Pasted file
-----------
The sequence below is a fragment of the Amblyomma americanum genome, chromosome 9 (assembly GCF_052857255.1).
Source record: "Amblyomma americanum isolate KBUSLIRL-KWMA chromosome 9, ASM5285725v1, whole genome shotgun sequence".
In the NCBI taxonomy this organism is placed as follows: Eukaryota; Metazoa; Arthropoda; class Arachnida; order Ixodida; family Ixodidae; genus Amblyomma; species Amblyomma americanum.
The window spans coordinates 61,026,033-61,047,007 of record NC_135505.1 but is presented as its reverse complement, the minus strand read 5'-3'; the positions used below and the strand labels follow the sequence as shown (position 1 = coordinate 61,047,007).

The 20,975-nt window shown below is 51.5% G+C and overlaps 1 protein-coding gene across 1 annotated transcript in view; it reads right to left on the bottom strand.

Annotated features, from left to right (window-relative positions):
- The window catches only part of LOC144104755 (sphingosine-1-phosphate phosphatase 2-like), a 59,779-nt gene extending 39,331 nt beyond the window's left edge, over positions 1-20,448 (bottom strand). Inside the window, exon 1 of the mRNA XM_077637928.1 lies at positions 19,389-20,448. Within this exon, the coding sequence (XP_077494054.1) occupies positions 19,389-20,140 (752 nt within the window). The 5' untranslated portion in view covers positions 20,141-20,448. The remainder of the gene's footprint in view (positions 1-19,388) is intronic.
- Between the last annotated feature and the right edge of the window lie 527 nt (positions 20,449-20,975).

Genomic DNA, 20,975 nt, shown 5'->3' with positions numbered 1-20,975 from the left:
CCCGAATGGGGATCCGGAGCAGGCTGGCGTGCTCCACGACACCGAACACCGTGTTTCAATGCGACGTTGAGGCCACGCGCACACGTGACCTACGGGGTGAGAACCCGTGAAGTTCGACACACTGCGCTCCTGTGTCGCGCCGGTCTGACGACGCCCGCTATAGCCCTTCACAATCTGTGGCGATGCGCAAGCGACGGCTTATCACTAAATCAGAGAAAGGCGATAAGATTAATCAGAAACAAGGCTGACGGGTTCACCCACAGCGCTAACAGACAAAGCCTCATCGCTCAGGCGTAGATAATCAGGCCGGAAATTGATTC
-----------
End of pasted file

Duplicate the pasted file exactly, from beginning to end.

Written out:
The sequence below is a fragment of the Amblyomma americanum genome, chromosome 9 (assembly GCF_052857255.1).
Source record: "Amblyomma americanum isolate KBUSLIRL-KWMA chromosome 9, ASM5285725v1, whole genome shotgun sequence".
In the NCBI taxonomy this organism is placed as follows: Eukaryota; Metazoa; Arthropoda; class Arachnida; order Ixodida; family Ixodidae; genus Amblyomma; species Amblyomma americanum.
The window spans coordinates 61,026,033-61,047,007 of record NC_135505.1 but is presented as its reverse complement, the minus strand read 5'-3'; the positions used below and the strand labels follow the sequence as shown (position 1 = coordinate 61,047,007).

The 20,975-nt window shown below is 51.5% G+C and overlaps 1 protein-coding gene across 1 annotated transcript in view; it reads right to left on the bottom strand.

Annotated features, from left to right (window-relative positions):
- The window catches only part of LOC144104755 (sphingosine-1-phosphate phosphatase 2-like), a 59,779-nt gene extending 39,331 nt beyond the window's left edge, over positions 1-20,448 (bottom strand). Inside the window, exon 1 of the mRNA XM_077637928.1 lies at positions 19,389-20,448. Within this exon, the coding sequence (XP_077494054.1) occupies positions 19,389-20,140 (752 nt within the window). The 5' untranslated portion in view covers positions 20,141-20,448. The remainder of the gene's footprint in view (positions 1-19,388) is intronic.
- Between the last annotated feature and the right edge of the window lie 527 nt (positions 20,449-20,975).

Genomic DNA, 20,975 nt, shown 5'->3' with positions numbered 1-20,975 from the left:
CCCGAATGGGGATCCGGAGCAGGCTGGCGTGCTCCACGACACCGAACACCGTGTTTCAATGCGACGTTGAGGCCACGCGCACACGTGACCTACGGGGTGAGAACCCGTGAAGTTCGACACACTGCGCTCCTGTGTCGCGCCGGTCTGACGACGCCCGCTATAGCCCTTCACAATCTGTGGCGATGCGCAAGCGACGGCTTATCACTAAATCAGAGAAAGGCGATAAGATTAATCAGAAACAAGGCTGACGGGTTCACCCACAGCGCTAACAGACAAAGCCTCATCGCTCAGGCGTAGATAATCAGGCCGGAAATTGATTC